What hypocrisy. Was Pierre Trudeau's original intention to empower specific migrant communities while disempowering the descendants of the founders of our nation? Not likely. This, however, is the exact state of affairs under Canada's ruling Liberal government.

Have we reached a point in history whereby the right to exist as an identifiable community is available to all — except for Eurocanadians?

Under the Charter of Rights and Freedoms, all identifiable groups in Canada have the right to freedom of consciousness, freedom of speech, and freedom of assembly. However, when considering Canada's largest identifiable community — Anglo-Canadians — this is simply not permitted. Despite media presentation suggesting otherwise, political correctness in Canada has rendered our founding communities second-class citizens. Taking historical incidents out of context, Canadians of European origin are presently being depicted as little more than oppressors of all non-White communities. Within the diversity framework, century-old incidents such as the Chinese Head Tax and the Komagata Maru are devoid of historical context, and today function as vehicles to disparage Canada's founding peoples.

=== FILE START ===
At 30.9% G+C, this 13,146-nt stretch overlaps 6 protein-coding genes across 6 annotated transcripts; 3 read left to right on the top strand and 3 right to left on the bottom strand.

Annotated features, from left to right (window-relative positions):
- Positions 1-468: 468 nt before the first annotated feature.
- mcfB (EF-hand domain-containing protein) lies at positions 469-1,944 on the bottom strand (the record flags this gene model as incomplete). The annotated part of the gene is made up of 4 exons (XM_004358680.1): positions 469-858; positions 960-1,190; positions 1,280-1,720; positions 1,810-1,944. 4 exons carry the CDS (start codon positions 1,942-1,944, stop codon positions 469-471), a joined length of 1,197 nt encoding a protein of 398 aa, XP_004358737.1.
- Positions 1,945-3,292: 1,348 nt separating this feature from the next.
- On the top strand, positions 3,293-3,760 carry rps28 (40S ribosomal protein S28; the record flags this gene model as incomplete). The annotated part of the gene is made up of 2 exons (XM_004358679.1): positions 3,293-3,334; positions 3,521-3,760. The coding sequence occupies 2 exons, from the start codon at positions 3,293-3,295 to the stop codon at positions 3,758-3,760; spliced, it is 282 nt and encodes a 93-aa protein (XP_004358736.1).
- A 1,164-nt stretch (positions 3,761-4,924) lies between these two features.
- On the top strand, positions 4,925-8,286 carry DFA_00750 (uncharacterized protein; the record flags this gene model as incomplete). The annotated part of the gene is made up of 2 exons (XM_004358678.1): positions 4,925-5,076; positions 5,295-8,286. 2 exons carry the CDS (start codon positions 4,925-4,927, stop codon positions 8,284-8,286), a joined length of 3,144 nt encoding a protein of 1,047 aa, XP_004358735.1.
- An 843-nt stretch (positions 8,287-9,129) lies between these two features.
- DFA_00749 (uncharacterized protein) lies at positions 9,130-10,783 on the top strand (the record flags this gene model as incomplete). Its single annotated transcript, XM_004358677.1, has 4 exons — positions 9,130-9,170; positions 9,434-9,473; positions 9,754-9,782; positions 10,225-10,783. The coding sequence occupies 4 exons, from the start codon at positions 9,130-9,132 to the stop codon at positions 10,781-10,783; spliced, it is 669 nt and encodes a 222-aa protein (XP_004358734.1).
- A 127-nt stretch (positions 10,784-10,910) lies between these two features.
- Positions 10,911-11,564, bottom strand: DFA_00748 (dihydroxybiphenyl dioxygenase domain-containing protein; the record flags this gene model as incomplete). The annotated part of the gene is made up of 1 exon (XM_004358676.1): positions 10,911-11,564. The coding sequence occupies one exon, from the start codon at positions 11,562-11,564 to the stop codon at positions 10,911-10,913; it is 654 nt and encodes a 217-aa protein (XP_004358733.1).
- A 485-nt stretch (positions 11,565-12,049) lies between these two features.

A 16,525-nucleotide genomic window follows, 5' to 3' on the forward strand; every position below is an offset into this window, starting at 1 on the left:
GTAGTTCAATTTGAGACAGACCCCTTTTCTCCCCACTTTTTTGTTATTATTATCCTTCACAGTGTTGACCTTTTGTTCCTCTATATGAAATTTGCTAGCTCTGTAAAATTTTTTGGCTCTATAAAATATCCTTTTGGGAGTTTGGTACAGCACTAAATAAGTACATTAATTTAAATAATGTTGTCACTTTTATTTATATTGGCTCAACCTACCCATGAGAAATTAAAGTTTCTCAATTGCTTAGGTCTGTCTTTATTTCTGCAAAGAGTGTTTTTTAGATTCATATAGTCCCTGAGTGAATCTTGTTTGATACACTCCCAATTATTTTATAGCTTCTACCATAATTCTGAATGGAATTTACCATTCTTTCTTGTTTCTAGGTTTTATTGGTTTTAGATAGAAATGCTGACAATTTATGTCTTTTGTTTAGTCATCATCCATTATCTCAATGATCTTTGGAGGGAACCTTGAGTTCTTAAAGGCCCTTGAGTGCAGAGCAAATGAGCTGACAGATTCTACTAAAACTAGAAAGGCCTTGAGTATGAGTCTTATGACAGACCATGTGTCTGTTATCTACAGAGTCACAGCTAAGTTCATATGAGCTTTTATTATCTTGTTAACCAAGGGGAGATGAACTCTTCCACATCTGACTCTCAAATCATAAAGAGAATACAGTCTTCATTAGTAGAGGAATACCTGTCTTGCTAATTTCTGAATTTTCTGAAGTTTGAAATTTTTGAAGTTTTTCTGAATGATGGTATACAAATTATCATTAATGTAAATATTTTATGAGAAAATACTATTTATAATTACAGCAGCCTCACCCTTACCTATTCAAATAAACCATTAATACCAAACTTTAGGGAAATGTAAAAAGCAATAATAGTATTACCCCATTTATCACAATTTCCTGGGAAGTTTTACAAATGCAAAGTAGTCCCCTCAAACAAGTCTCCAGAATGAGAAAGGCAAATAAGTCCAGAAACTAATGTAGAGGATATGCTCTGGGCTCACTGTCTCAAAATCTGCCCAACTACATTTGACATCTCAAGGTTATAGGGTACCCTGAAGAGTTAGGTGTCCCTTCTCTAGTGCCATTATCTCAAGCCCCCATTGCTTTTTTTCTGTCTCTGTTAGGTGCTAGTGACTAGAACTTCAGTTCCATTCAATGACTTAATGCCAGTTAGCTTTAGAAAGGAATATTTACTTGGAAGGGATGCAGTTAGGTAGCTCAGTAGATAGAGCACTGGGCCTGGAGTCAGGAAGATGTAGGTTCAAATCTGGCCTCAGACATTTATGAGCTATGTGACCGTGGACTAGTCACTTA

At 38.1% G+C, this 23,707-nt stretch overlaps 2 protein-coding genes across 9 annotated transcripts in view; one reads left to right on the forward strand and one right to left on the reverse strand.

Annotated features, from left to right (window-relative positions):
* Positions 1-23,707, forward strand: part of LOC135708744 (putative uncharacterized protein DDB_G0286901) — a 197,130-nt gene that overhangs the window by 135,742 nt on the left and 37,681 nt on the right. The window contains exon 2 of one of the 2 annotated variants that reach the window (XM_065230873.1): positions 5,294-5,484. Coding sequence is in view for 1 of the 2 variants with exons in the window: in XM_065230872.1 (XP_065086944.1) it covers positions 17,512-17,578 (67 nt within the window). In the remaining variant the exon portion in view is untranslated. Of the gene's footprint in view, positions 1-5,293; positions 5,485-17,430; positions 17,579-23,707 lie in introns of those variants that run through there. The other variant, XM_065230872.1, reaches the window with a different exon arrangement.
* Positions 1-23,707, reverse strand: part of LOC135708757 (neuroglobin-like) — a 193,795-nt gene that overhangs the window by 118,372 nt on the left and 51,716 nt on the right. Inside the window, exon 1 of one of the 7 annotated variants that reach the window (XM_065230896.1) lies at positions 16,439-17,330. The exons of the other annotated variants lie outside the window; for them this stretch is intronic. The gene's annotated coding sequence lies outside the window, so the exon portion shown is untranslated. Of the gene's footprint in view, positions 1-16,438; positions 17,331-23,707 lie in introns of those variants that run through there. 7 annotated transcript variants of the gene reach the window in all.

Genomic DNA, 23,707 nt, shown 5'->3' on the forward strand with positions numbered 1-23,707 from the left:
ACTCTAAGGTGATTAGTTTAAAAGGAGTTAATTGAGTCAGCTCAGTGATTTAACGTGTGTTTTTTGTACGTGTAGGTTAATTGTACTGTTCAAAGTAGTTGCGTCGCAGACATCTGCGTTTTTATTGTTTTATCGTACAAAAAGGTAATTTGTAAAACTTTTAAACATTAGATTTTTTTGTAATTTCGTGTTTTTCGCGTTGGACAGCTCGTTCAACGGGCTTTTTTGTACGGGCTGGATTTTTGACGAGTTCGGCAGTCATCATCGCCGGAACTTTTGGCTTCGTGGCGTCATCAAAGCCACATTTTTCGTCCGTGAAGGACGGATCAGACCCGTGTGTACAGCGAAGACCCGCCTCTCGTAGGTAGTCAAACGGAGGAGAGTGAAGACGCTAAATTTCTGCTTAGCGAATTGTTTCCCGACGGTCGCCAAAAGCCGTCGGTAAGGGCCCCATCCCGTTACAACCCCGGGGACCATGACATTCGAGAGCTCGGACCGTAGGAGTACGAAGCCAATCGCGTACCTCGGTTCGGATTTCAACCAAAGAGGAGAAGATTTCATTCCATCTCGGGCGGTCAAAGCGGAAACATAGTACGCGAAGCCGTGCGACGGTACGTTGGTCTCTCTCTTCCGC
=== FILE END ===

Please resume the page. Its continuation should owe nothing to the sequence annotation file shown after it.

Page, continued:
Have we reached a point in history whereby the right to exist as an identifiable community is available to all — except for Canadians of European origin? It certainly appears this way. Through the absence of a defined cultural identity, Canadians of European heritage are presently held back from utilizing civil rights legislation in a similar manner to our government-sanctioned communities. In this, we discover the ultimate tragedy for English, French, and Christian Canada — the socially accepted, government-enforced marginalization of the descendants of the founding peoples of Canada.